For example, if you’re selling jewelry online that features a fish design and there’s a new Disney fish movie coming out, you can use news of that upcoming movie release as a tie in to talk about your latest product line.

Hashtags and Other Social Media Chatter

Social media is ideal for getting real-time information about what’s actually happening in your industry. Pay careful attention to what your industry is saying and soon you’ll have more great, highly shareable subject ideas for marketing copy than you know what to do with.

Pro Tip:

Look at current hot topics in your industry. Is there a new hashtag trending? Can you write a blog, post a video, or create a short eBook on this subject? By doing so, you’ll maximize on an industry trend and draw unique visitors to your brand.

Resource Files

Another great tool for creating marketing writing is building a resource file on your computer, phone, and tablet and save great memes, photos, captions, notes, and ideas. Then, when you sit down to begin creating content, review your resource files for excellent additions to your blog, video, or eBook!

Your Annual or Semi-Annual Top Ten List

A wonderful way to leverage existing content to attract new visitors is by creating an annual, or semi-annual ‘top ten’ list.

Christmas is a very good time to assemble a list of your favorites or other ‘top ten’ items from the previous year – that would make an ideal holiday gift.

Have specific blog posts that attracted the lion’s share of readers each month? Pop them into an offline format, with an additional one or two blogs and you’ve got a great eBook to promote your brand.

Evergreen Content

Evergreen content – articles and content that are enjoyable and relatable any time of the year – can suddenly become very viral. Maintain an up-to-date record of all your evergreen content and keep an eye out for trending issues.

Often you’ll find ways to promote existing content to new audiences because of newsy and time-sensitive stories that trend. A quick check of Twitter will give you a snapshot overview of topics worth tweeting about.

A Final Word about Marketing Writing

By following these tips and trips, you’ll create great marketing copy for your business that will translate into success for your inbound marketing success.

But, it won’t happen overnight.

Because of the ‘always on’ approach to the internet that has permeated almost every aspect of our lives, it can be tempting to walk away from something online if it doesn’t generate results right away.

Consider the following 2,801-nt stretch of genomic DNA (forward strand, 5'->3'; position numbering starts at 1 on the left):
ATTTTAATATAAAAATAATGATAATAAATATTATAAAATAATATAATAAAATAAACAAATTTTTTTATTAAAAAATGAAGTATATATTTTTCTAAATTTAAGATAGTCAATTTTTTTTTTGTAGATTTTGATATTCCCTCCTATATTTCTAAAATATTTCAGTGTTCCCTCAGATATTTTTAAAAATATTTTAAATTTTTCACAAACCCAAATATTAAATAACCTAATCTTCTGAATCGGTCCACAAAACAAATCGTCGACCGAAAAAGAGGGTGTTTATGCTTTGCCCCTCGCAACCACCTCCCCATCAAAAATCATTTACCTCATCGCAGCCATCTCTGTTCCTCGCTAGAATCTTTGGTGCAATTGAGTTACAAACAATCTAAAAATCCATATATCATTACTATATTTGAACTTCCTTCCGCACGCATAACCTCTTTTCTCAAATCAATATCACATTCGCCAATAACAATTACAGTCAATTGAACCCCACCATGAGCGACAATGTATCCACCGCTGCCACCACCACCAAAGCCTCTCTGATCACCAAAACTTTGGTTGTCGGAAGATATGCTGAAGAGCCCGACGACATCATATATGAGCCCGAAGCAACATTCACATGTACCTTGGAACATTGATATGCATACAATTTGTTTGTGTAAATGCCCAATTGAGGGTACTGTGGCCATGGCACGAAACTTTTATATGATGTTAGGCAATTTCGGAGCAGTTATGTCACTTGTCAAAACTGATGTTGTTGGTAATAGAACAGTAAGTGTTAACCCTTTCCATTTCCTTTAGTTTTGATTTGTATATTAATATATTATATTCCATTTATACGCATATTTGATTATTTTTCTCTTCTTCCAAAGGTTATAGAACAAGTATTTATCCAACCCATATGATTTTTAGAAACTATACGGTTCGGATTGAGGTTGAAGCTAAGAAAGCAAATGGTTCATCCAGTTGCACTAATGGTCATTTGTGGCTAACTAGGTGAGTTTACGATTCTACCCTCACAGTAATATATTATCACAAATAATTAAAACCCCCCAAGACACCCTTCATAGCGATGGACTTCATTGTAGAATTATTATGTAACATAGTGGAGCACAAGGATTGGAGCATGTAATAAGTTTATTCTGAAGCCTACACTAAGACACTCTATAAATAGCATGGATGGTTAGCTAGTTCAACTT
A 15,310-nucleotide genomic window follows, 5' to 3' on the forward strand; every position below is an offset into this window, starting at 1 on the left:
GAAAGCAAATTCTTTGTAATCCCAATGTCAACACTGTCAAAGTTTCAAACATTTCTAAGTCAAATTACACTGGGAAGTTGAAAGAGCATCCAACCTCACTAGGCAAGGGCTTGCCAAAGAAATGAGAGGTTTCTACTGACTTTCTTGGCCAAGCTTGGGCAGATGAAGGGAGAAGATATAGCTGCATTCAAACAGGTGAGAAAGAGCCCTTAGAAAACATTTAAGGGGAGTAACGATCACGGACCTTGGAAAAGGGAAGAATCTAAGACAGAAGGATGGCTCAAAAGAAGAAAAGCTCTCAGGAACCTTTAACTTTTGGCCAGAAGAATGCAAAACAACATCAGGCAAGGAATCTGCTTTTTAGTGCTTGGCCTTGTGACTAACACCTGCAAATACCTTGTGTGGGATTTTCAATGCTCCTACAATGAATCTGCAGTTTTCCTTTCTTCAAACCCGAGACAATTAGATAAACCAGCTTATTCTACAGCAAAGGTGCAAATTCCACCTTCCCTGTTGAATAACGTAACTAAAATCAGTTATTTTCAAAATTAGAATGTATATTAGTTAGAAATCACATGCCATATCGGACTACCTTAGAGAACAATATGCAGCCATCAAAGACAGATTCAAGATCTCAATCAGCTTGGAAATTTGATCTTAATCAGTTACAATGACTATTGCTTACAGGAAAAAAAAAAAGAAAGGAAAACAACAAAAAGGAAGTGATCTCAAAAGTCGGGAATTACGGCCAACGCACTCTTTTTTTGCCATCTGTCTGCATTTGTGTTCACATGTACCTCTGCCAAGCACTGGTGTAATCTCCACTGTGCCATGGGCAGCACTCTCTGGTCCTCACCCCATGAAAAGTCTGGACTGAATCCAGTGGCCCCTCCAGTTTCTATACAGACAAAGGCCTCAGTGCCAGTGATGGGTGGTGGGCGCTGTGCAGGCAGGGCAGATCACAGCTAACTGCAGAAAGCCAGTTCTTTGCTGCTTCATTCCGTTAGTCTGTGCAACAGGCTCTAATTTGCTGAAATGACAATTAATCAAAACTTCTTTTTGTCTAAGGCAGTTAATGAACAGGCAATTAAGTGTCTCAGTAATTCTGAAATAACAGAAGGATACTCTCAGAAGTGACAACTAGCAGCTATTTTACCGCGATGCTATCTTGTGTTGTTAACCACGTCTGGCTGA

Don’t give in to that temptation.

Before you start, commit to giving yourself a year – yes, a full twelve months – to create compelling content for your brand.

Authority isn’t built overnight and neither is success. You need a solid, stable foundation from which to soar – and great marketing writing is the foundation you need for your online success.

About the author

Freedom Ahn

Freedom Ahn is an award-winning journalist and bestselling author of numerous articles, features, novels, plays, short stories, and more.

Her writing has appeared in global publications including The Independent (UK), Huffington Post (USA), The Telegraph (UK), The Chicago Sun-Times, The Los Angeles Times, The Jerusalem Post, and more.

She has worked with multinational organizations such as Aprio (HA+W), Manulife, Morgan Stanley, ADP, Deloitte, The Toronto Stock Exchange, BDO, & ADP, as well as dynamic startups & small business enterprises including Six-Figure Wealth, Targeted Blockchain Technologies, and ZipBooks.


  1. Hanna Whirty

    It is definitely an easy thing to fall into, Hannah. I’m glad you found the article useful! Thanks for reading.

  2. Hannah

    Hi Hanna, I think that I have been guilty in the past of writing “one size fits all” style content. What you are saying about determining buyer personality makes a lot of sense and I will definitely be using your advice in the future. I also like your recommendations in terms of where to get inspiration for ideas for content. Thanks

  3. Hanna Whirty

    Thank you for reading!

  4. allaboutjobz

    Very helpful for me for increasing traffic.

    Thank you!

  5. Hanna Whirty

    Thanks for reading, Bruce!

  6. Bruce

    Very helpful, great read and interesting article!